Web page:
NFL Free Agency: 10 Under-the-Radar Players the 49ers Should Sign

The San Francisco 49ers won’t have to worry about cap space in 2017, which makes it possible to bring aboard a large crop of NFL free agents. But instead of the big deals, let’s look at some lesser-known free agents the Niners should target this offseason.

October 23, 2016; Santa Clara, CA, USA; Tampa Bay Buccaneers wide receiver Russell Shepard (89) scores a touchdown against San Francisco 49ers cornerback Rashard Robinson (33) during the second quarter at Levi’s Stadium. Mandatory Credit: Kyle Terada-USA TODAY Sports

We all know the story with the San Francisco 49ers this offseason. They have a tremendously bad roster but a great deal of salary cap space and a good number of NFL Draft picks to make some upgrades.

Let’s focus on the former for a moment.

According to Over the Cap, the Niners should be close to $82 million in total cap space — combined with the 2016 rollover — to hit free agency this offseason.

That’s a lot, even in today’s ever-rising NFL-contract standards.

One might easily be attracted to the idea of going out and luring in the beset free agents on the market. Yes, San Francisco could go ahead and do this. And perhaps they will, even if it means overpaying a few players.

Still, going after top-tier guys who have just finished contract years isn’t always the best idea. Instead, the lesser-known transactions can be just as effective. Remember former 49ers linebacker Dan Skuta? Hardly anyone heard of the former special teamer before he came to San Francisco in 2013.

And he turned out to be a solid addition for two years.

Let’s think along those lines — the under-the-radar types who can help turn things around in San Francisco.

Here are 10 of them.

Dec 4, 2016; Oakland, CA, USA; Buffalo Bills wide receiver Justin Hunter (17) catches a pass in front of Oakland Raiders strong safety T.J. Carrie (38) in the first quarter at Oakland Coliseum. Mandatory Credit: Cary Edmondson-USA TODAY Sports

No. 10: Wide Receiver Justin Hunter

2016 Cap Hit: $905,882

The Niners are in of a complete overhaul of the roster, but few areas are as apparent as wide receiver.

Aside from No. 1 wideout Torrey Smith, who is coming off a career-low year, San Francisco has relatively few likable options at the position.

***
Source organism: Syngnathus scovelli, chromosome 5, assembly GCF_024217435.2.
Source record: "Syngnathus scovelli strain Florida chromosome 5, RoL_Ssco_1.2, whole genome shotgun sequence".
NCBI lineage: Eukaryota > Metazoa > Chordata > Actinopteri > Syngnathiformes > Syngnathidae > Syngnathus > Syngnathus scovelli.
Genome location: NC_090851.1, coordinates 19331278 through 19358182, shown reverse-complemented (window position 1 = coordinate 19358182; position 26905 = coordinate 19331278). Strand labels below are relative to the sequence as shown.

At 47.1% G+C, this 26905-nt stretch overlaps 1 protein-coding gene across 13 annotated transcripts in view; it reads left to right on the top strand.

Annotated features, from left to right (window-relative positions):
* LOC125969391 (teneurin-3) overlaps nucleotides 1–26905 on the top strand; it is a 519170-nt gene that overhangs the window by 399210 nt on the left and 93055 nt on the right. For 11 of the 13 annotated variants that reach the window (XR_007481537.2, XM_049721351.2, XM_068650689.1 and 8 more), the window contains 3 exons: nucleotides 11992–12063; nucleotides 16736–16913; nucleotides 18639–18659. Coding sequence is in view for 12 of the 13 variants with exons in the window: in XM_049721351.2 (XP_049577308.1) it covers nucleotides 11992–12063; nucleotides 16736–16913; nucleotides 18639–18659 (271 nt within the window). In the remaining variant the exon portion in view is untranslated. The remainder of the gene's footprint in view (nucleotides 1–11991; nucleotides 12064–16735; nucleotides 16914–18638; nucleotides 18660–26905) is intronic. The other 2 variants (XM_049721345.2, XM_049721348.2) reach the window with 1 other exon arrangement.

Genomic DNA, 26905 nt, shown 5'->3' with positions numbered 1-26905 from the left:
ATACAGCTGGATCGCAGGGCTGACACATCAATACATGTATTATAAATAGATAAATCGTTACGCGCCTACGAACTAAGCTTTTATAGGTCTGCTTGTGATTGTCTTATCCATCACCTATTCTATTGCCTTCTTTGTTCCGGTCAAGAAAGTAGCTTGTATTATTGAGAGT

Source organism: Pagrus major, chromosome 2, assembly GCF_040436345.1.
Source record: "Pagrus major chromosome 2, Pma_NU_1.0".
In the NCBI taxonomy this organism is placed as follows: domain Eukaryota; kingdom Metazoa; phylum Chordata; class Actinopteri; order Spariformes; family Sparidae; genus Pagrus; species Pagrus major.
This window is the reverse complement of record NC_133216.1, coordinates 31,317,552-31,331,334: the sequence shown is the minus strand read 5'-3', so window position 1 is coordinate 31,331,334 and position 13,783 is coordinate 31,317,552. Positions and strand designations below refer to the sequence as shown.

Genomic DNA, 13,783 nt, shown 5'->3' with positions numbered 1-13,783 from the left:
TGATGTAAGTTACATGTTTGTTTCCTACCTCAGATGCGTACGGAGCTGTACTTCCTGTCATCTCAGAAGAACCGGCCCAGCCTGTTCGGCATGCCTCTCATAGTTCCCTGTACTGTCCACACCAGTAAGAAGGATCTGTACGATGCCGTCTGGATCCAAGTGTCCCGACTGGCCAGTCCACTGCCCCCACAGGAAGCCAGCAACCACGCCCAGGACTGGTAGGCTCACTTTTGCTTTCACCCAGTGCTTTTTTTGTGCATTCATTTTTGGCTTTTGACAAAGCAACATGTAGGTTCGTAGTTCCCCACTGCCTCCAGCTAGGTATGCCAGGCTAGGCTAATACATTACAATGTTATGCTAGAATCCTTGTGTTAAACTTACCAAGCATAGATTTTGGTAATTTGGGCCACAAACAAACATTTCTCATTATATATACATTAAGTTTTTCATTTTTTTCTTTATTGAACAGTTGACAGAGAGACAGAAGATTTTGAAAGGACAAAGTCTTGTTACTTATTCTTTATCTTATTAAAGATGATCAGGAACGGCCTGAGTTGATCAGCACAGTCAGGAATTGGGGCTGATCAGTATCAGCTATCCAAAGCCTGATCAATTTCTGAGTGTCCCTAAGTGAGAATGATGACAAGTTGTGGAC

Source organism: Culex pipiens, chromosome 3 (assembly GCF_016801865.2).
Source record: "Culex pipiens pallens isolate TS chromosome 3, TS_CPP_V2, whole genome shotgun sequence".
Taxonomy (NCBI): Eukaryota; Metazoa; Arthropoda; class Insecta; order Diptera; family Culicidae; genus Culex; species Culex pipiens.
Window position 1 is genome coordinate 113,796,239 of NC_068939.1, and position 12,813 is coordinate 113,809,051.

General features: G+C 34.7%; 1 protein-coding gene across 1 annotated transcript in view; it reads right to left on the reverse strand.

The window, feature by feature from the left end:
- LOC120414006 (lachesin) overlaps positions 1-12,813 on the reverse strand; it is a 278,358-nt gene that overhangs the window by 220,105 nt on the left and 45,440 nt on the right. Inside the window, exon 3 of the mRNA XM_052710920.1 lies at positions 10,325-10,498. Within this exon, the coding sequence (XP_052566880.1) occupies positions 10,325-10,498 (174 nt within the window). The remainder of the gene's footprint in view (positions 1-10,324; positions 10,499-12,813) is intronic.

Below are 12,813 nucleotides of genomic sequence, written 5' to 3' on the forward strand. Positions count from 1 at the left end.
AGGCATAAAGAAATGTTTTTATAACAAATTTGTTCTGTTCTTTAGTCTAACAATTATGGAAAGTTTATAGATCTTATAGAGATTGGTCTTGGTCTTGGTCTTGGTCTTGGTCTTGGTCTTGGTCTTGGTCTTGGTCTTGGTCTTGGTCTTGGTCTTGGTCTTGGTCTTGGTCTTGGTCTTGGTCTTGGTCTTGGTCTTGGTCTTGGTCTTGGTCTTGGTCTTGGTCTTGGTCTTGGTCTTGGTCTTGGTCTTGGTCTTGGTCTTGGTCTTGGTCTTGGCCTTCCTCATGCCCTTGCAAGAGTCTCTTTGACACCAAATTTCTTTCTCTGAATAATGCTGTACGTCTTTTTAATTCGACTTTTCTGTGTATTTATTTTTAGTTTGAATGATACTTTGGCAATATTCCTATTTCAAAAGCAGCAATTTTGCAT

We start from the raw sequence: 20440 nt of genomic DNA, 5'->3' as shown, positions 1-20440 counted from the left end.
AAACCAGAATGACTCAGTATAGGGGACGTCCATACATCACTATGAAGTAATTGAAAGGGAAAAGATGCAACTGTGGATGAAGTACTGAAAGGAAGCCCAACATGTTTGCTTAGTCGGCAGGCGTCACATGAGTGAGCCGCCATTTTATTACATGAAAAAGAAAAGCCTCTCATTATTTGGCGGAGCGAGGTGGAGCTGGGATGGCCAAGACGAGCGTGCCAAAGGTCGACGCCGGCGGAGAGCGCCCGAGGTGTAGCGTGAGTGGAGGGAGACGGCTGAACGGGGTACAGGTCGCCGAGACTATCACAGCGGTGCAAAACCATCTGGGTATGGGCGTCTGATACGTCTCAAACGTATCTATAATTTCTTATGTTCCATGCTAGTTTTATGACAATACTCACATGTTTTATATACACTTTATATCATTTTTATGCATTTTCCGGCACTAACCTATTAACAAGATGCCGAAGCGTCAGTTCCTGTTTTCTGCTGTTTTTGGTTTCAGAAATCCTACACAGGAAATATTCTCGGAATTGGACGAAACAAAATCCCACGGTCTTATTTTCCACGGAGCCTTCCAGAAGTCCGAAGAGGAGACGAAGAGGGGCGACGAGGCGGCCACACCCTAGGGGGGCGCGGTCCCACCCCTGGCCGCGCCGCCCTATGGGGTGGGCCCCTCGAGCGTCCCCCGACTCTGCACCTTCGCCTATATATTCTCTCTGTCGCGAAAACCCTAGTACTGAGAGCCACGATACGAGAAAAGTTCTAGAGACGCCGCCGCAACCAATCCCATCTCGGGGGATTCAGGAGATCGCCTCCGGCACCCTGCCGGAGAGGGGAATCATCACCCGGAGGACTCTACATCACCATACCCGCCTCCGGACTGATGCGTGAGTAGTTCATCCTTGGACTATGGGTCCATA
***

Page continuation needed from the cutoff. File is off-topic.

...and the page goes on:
Enter current Buffalo Bills wide receiver Justin Hunter.

Hunter has been a bit of a bust since being selected in Round 2 of the 2013 NFL Draft by the Tennessee Titans. But he did have some moments with the Bills, including one against the 49ers, this season and totaled four touchdown receptions in limited action.

At 6-foot-4 and 196 pounds, Hunter is a good-sized red-zone threat — a type of player San Francisco will need going forward.

And six of his 12 career touchdowns have come within opponents’ 20-yard lines.

He’d immediately be an upgrade over free-agent-to-be Quinton Patton.

Dec 4, 2016; Glendale, AZ, USA; Washington Redskins center John Sullivan (56) against the Arizona Cardinals at University of Phoenix Stadium. The Cardinals defeated the Redskins 31-23. Mandatory Credit: Mark J. Rebilas-USA TODAY Sports

No. 9: Center John Sullivan

2016 Cap Hit: $728,824

Who knows if incumbent 49ers center Daniel Kilgore (leg) is ready to go by Week 1 of the 2017 season. And fans sure aren’t clamoring for backup center Marcus Martin to be back next year.

The Niners need depth along the offensive line, and going with a veteran presence isn’t a bad idea.

Especially if he comes on the cheap.

Current Washington Redskins center John Sullivan was a regular starter for the Minnesota Vikings, dating back to 2009, before signing with Washington last offseason. He was relegated to backup duties this year, and that’s primarily what he should do with the 49ers if signed.

Contractually, the 31-year-old lineman wouldn’t cost much. And it’s likely this would be his last NFL deal.

But a veteran O-line presence to back up Kilgore would be a major plus for this unit in 2017.

Dec 18, 2016; San Diego, CA, USA; Oakland Raiders tackle Menelik Watson (71) walks off the field after a 19-16 win over the San Diego Chargers at Qualcomm Stadium. Mandatory Credit: Jake Roth-USA TODAY Sports